“Where it used to be typical for someone to book a weeklong safari and stop at several lodges, now we’re seeing two- to three-week safaris stopping at only a handful of lodges,” says Nicole Robinson, chief marketing officer of andBeyond. “People are able to take a bit more time now since they can work and do school remotely in a lot of cases, so they’re not in as big of a hurry. Fewer stops also decrease the touchpoints and transfers so guests feel more secure.”

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New England vacation properties and resorts are seeing a similar trend. White Elephant Resorts on Nantucket, for example, has seen a 40 percent increase in seven-night stays or more, compared to the 2019 season; some bookings have been six weeks or more. “Normally guests plan multiple trips to multiple destinations,” says Khaled Hashem, managing director of New England Resorts. “Now in the attempt to limit their travel, they are choosing one location for a vacation and extending their time.”

Inn by the Sea in Maine is reporting the same. “Yes, people are staying longer,” says Rauni Kew, PR and green programs manager for the resort. “Recently, we had a family here for 20 days, working remotely and doing home schooling for a change of scene. It made it possible to go to the beach or the pool at recess!”

The industry has responded by dangling unique programs and specials. Montage Hotels & Resorts has launched the Montage Academy, allowing students ages 6 to 17 to enroll in full “school” days, including 24/7 virtual tutoring through Tutor.com, monitored study hall, and educational programing such as yoga, hiking, art, culinary classes, woodshop, conservation, and more. Grand Geneva resort and Timber Ridge Lodge in Lake Geneva, Wis., are offering schoolcation getaway packages, that include monitored schoolrooms for children.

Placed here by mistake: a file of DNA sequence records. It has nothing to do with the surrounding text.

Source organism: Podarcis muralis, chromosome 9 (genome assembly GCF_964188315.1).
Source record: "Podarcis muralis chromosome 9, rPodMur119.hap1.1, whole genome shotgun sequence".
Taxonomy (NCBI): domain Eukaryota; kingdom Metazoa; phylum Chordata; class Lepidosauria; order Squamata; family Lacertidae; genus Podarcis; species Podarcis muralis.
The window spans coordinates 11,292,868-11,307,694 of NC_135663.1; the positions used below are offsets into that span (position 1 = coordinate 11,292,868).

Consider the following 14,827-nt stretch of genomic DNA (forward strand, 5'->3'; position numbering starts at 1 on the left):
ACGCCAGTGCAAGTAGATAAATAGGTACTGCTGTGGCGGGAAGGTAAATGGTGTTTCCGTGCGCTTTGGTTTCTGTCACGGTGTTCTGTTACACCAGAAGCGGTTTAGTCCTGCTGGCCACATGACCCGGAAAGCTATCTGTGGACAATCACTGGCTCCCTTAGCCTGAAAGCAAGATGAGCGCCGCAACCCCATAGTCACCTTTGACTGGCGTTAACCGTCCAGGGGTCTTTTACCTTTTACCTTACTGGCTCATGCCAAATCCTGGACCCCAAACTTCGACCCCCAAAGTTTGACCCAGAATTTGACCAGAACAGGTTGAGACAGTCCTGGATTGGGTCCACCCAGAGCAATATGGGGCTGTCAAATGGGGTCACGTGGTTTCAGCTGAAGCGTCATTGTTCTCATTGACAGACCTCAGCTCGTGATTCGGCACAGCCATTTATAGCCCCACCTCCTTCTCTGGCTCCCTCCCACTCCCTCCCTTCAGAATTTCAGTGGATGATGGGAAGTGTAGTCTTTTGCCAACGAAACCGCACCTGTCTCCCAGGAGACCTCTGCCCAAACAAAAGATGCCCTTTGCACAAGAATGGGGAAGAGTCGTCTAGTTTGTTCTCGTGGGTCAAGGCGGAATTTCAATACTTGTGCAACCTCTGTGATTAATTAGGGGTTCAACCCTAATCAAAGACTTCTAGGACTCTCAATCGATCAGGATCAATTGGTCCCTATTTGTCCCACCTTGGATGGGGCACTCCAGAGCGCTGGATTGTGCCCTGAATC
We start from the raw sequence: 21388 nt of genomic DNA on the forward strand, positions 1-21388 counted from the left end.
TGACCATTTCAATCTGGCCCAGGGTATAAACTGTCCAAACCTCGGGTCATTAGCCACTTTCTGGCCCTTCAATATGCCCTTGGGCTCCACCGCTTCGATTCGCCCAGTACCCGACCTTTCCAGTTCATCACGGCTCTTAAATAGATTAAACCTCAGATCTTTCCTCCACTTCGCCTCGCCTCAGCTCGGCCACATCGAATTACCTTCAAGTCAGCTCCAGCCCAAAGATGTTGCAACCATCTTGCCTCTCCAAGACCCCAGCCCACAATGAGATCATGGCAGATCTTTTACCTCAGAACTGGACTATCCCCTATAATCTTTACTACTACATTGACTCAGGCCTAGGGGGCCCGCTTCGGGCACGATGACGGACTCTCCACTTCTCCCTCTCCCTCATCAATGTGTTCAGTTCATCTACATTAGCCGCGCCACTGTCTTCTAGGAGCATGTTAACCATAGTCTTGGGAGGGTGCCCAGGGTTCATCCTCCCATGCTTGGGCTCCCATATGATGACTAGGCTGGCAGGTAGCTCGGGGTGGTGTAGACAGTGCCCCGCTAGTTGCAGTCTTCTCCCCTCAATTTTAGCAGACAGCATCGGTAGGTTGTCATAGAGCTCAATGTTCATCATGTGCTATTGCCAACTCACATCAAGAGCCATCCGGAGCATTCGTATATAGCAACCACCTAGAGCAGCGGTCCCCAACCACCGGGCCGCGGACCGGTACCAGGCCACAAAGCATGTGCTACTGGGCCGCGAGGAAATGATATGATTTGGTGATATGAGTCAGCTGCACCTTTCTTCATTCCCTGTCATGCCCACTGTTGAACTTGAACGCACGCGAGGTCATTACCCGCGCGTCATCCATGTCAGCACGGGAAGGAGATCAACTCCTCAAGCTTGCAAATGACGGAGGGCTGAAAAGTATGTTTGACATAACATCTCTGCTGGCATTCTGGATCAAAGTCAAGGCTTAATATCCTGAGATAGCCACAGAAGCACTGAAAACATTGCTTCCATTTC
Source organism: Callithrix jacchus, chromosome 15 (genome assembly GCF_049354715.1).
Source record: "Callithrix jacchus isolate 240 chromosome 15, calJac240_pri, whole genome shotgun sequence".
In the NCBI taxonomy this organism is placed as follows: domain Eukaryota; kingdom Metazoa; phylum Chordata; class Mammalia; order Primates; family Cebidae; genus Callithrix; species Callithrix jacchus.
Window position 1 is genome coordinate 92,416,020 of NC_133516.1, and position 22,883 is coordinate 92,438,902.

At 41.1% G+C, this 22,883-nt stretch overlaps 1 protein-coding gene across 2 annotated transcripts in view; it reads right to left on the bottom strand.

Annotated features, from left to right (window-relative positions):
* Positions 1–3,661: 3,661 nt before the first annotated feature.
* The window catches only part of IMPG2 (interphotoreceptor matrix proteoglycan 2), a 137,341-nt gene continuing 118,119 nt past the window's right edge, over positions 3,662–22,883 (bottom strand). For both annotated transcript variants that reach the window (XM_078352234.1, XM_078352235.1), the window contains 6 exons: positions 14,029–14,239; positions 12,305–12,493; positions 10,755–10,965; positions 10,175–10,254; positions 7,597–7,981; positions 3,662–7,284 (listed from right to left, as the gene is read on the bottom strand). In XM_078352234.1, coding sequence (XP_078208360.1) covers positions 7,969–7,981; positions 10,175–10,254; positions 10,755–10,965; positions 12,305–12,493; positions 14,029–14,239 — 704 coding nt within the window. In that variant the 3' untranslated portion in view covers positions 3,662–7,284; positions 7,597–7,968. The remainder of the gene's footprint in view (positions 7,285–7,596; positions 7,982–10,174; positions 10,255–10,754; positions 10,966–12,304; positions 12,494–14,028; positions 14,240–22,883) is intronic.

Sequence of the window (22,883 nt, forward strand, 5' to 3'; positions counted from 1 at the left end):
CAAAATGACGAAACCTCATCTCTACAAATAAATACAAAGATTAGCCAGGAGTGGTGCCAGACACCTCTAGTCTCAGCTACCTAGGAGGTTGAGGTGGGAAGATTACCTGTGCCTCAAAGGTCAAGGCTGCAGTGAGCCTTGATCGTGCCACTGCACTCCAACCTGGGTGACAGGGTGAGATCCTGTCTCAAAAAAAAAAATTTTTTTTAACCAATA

Even international tourist boards are encouraging longer-stay visitors. The Aruba Tourism Authority’s “One Happy Workation” program invites anyone with a valid US passport to relocate to the Caribbean island for 90 days, and a special 12-month Barbados Welcome Stamp visa allows visitors to relocate and work remotely for a year.

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Can this possibly be an upside to the pandemic: the opportunity for us to work and for our children to study from anywhere? That’s one glass-half-full way of looking at it.


Diane Bair and Pamela Wright can be reached at bairwright@gmail.com